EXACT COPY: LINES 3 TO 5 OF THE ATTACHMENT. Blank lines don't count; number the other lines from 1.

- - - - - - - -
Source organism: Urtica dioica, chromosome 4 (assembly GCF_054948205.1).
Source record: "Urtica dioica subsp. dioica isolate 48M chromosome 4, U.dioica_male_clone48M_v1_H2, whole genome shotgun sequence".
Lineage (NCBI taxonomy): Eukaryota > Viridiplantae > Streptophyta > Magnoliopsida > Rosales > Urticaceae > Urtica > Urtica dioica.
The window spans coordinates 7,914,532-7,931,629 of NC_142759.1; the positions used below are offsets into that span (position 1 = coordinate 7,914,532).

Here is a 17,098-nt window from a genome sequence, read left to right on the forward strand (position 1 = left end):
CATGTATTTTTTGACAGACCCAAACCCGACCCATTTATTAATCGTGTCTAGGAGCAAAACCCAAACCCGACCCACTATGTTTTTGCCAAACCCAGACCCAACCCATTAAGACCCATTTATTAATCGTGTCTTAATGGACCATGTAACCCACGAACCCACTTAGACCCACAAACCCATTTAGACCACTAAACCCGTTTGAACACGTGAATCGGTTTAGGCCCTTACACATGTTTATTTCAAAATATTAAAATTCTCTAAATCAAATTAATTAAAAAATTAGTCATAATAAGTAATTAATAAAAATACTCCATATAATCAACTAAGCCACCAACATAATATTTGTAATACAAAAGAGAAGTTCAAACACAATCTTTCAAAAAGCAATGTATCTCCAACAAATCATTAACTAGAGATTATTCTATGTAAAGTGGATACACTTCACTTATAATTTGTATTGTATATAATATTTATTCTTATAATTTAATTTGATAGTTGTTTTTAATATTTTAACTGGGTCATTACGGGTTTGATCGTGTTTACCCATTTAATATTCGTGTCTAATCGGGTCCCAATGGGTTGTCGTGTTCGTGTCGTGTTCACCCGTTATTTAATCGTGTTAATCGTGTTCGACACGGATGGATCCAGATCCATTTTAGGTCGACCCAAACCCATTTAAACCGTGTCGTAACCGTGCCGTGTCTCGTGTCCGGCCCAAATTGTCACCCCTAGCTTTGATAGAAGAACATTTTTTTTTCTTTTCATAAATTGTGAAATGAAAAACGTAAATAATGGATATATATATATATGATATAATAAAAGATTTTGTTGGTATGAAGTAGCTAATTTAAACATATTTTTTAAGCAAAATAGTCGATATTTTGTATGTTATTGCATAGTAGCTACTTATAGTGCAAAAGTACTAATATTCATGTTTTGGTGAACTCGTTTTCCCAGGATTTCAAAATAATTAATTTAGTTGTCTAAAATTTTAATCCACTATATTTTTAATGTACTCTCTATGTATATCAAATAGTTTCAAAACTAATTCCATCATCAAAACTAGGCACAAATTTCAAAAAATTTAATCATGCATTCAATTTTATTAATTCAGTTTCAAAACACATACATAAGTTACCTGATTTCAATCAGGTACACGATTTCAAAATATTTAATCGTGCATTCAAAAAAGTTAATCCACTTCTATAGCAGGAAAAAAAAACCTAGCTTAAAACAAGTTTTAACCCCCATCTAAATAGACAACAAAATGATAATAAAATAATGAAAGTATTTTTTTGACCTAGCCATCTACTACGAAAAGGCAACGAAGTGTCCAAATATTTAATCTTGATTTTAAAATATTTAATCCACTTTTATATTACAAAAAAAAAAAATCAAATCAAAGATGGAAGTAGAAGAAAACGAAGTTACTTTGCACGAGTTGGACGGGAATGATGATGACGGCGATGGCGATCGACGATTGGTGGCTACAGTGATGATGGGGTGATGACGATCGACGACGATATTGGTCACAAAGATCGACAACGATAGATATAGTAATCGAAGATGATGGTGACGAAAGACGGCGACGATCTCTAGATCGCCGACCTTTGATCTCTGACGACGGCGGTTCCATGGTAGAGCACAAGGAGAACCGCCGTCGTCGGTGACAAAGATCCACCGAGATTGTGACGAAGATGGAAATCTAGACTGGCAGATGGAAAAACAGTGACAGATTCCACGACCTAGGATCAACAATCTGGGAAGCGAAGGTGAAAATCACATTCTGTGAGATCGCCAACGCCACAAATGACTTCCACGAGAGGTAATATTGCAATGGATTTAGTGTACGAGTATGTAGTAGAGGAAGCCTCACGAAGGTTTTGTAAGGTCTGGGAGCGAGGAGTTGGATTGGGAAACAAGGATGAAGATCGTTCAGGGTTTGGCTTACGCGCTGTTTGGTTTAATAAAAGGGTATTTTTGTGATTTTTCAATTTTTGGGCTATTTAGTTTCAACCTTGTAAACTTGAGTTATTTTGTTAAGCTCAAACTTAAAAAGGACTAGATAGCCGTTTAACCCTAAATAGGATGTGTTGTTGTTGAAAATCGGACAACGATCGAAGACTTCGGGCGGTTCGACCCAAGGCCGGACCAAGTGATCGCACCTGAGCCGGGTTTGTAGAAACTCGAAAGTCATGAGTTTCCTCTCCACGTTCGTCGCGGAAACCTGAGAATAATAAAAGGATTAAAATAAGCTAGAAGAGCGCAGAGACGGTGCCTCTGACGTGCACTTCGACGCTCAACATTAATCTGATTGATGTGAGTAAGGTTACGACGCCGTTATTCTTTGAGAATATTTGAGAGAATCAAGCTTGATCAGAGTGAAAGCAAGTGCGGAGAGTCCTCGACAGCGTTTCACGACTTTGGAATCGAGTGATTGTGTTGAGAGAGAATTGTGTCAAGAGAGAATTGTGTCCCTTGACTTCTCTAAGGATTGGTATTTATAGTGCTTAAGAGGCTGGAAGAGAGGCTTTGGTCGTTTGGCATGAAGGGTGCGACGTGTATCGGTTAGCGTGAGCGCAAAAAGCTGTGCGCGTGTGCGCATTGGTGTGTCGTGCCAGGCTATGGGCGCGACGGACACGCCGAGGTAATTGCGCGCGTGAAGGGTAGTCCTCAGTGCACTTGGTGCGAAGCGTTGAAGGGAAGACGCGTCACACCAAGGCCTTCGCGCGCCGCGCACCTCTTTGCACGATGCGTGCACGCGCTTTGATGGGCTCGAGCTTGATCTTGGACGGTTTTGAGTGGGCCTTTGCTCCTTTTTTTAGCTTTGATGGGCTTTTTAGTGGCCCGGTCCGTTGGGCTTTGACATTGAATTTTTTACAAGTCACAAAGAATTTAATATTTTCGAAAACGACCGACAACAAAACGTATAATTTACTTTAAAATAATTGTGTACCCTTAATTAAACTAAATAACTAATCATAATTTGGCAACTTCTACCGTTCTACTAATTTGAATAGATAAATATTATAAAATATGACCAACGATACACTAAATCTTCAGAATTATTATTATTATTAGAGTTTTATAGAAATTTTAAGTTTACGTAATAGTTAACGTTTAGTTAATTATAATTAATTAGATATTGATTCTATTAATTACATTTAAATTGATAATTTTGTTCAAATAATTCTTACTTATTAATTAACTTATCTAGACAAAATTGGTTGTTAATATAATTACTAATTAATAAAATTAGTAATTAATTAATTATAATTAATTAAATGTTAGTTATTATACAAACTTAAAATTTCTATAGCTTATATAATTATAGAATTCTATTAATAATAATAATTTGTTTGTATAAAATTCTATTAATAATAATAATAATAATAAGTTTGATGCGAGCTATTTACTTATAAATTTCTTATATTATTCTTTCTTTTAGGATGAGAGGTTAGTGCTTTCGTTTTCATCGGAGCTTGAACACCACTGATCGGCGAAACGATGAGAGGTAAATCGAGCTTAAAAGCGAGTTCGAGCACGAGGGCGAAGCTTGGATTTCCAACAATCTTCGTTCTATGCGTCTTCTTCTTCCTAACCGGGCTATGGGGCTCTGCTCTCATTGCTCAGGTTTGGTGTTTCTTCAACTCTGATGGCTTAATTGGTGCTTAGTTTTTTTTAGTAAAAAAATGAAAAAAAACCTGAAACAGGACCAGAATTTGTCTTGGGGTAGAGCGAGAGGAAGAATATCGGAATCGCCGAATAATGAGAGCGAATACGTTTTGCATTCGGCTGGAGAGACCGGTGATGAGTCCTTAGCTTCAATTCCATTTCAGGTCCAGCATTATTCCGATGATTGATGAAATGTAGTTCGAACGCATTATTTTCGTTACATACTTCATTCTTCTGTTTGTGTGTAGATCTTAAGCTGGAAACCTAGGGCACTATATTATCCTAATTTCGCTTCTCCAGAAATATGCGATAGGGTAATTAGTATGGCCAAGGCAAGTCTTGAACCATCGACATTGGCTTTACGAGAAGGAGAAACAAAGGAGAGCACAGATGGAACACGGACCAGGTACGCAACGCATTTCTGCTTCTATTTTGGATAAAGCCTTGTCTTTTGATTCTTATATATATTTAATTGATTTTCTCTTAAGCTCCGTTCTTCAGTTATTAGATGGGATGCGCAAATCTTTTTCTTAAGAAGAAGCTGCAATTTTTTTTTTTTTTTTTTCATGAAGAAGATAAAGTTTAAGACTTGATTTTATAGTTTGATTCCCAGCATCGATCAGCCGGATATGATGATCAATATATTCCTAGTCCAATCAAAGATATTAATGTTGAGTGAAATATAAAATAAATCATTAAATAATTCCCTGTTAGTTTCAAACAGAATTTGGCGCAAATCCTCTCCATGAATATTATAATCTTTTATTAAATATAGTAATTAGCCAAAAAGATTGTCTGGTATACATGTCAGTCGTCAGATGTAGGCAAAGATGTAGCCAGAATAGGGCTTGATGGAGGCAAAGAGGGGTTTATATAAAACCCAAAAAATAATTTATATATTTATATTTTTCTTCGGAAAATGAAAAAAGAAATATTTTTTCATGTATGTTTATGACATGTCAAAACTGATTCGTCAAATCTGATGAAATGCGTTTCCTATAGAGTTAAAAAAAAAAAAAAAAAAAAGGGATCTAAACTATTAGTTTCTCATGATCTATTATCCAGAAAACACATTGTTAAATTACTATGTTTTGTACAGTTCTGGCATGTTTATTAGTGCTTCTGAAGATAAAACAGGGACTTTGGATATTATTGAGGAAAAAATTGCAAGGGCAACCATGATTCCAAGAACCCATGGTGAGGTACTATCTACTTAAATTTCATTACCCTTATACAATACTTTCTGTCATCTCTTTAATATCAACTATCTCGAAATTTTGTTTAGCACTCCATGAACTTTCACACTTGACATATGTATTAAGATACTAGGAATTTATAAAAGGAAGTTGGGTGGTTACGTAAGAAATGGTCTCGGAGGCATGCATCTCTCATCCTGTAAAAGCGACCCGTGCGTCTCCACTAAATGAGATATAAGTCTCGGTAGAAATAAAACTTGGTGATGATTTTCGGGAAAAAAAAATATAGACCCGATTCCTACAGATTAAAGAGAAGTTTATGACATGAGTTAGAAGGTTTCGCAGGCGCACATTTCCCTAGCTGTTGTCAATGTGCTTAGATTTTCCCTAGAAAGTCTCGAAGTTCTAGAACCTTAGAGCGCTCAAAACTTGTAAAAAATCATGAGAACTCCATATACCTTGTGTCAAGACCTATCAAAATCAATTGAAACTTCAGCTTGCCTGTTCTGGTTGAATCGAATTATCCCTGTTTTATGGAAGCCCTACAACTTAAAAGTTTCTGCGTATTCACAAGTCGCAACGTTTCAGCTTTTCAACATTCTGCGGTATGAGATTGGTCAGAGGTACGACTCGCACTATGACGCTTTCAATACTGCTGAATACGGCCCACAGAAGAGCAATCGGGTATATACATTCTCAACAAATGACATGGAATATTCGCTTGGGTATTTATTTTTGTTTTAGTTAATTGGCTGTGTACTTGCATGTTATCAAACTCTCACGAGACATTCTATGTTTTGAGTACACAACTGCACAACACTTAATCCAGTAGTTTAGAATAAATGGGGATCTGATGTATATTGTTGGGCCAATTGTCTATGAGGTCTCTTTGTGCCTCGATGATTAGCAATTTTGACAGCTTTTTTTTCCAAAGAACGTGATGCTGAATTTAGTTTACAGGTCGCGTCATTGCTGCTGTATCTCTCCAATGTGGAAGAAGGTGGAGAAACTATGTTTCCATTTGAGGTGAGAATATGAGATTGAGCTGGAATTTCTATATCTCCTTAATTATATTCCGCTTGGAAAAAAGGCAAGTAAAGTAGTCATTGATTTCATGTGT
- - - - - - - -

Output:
Lineage (NCBI taxonomy): Eukaryota > Viridiplantae > Streptophyta > Magnoliopsida > Rosales > Urticaceae > Urtica > Urtica dioica.
The window spans coordinates 7,914,532-7,931,629 of NC_142759.1; the positions used below are offsets into that span (position 1 = coordinate 7,914,532).

Here is a 17,098-nt window from a genome sequence, read left to right on the forward strand (position 1 = left end):